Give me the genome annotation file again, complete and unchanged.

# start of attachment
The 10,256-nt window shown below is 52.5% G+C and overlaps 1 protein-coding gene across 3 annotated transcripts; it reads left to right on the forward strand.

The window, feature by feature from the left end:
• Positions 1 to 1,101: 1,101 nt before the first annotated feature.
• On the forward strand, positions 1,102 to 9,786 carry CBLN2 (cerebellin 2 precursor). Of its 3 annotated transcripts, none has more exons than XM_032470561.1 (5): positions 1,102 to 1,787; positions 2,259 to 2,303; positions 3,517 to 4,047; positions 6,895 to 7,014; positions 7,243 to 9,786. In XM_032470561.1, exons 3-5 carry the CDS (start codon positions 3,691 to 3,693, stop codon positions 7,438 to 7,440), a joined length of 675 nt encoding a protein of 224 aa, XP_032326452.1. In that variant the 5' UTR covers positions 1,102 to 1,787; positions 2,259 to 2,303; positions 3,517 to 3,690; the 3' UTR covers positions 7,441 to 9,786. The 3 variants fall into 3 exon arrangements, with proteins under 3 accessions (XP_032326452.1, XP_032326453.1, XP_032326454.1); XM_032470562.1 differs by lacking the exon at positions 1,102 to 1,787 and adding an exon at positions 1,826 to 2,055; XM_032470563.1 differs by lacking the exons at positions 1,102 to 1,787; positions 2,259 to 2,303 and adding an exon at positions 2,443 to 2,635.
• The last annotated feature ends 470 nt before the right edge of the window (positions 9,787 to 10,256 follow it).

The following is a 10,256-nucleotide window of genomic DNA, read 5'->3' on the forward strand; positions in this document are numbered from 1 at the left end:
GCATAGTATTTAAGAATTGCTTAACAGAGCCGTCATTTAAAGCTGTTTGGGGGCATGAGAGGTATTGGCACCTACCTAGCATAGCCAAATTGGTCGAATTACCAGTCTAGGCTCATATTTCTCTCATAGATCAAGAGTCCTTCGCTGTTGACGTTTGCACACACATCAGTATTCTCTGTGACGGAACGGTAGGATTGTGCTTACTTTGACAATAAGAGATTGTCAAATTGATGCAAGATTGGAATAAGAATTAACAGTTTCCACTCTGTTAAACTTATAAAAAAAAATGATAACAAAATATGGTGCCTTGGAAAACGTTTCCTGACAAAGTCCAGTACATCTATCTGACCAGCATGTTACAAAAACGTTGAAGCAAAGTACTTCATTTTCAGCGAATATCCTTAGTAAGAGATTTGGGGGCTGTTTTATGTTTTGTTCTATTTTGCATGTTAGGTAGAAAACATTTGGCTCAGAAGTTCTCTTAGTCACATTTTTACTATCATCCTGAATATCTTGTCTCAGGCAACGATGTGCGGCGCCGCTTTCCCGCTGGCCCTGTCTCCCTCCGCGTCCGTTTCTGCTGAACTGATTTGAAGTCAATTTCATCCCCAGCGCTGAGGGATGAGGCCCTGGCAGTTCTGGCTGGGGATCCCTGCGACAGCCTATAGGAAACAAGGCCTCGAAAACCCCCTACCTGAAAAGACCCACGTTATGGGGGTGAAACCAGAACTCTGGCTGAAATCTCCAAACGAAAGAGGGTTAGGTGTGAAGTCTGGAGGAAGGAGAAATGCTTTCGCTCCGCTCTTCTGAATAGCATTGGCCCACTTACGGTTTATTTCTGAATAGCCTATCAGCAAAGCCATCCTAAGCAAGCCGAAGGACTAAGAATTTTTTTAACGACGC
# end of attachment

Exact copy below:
The 10,256-nt window shown below is 52.5% G+C and overlaps 1 protein-coding gene across 3 annotated transcripts; it reads left to right on the forward strand.

The window, feature by feature from the left end:
• Positions 1 to 1,101: 1,101 nt before the first annotated feature.
• On the forward strand, positions 1,102 to 9,786 carry CBLN2 (cerebellin 2 precursor). Of its 3 annotated transcripts, none has more exons than XM_032470561.1 (5): positions 1,102 to 1,787; positions 2,259 to 2,303; positions 3,517 to 4,047; positions 6,895 to 7,014; positions 7,243 to 9,786. In XM_032470561.1, exons 3-5 carry the CDS (start codon positions 3,691 to 3,693, stop codon positions 7,438 to 7,440), a joined length of 675 nt encoding a protein of 224 aa, XP_032326452.1. In that variant the 5' UTR covers positions 1,102 to 1,787; positions 2,259 to 2,303; positions 3,517 to 3,690; the 3' UTR covers positions 7,441 to 9,786. The 3 variants fall into 3 exon arrangements, with proteins under 3 accessions (XP_032326452.1, XP_032326453.1, XP_032326454.1); XM_032470562.1 differs by lacking the exon at positions 1,102 to 1,787 and adding an exon at positions 1,826 to 2,055; XM_032470563.1 differs by lacking the exons at positions 1,102 to 1,787; positions 2,259 to 2,303 and adding an exon at positions 2,443 to 2,635.
• The last annotated feature ends 470 nt before the right edge of the window (positions 9,787 to 10,256 follow it).

The following is a 10,256-nucleotide window of genomic DNA, read 5'->3' on the forward strand; positions in this document are numbered from 1 at the left end:
GCATAGTATTTAAGAATTGCTTAACAGAGCCGTCATTTAAAGCTGTTTGGGGGCATGAGAGGTATTGGCACCTACCTAGCATAGCCAAATTGGTCGAATTACCAGTCTAGGCTCATATTTCTCTCATAGATCAAGAGTCCTTCGCTGTTGACGTTTGCACACACATCAGTATTCTCTGTGACGGAACGGTAGGATTGTGCTTACTTTGACAATAAGAGATTGTCAAATTGATGCAAGATTGGAATAAGAATTAACAGTTTCCACTCTGTTAAACTTATAAAAAAAAATGATAACAAAATATGGTGCCTTGGAAAACGTTTCCTGACAAAGTCCAGTACATCTATCTGACCAGCATGTTACAAAAACGTTGAAGCAAAGTACTTCATTTTCAGCGAATATCCTTAGTAAGAGATTTGGGGGCTGTTTTATGTTTTGTTCTATTTTGCATGTTAGGTAGAAAACATTTGGCTCAGAAGTTCTCTTAGTCACATTTTTACTATCATCCTGAATATCTTGTCTCAGGCAACGATGTGCGGCGCCGCTTTCCCGCTGGCCCTGTCTCCCTCCGCGTCCGTTTCTGCTGAACTGATTTGAAGTCAATTTCATCCCCAGCGCTGAGGGATGAGGCCCTGGCAGTTCTGGCTGGGGATCCCTGCGACAGCCTATAGGAAACAAGGCCTCGAAAACCCCCTACCTGAAAAGACCCACGTTATGGGGGTGAAACCAGAACTCTGGCTGAAATCTCCAAACGAAAGAGGGTTAGGTGTGAAGTCTGGAGGAAGGAGAAATGCTTTCGCTCCGCTCTTCTGAATAGCATTGGCCCACTTACGGTTTATTTCTGAATAGCCTATCAGCAAAGCCATCCTAAGCAAGCCGAAGGACTAAGAATTTTTTTAACGACGC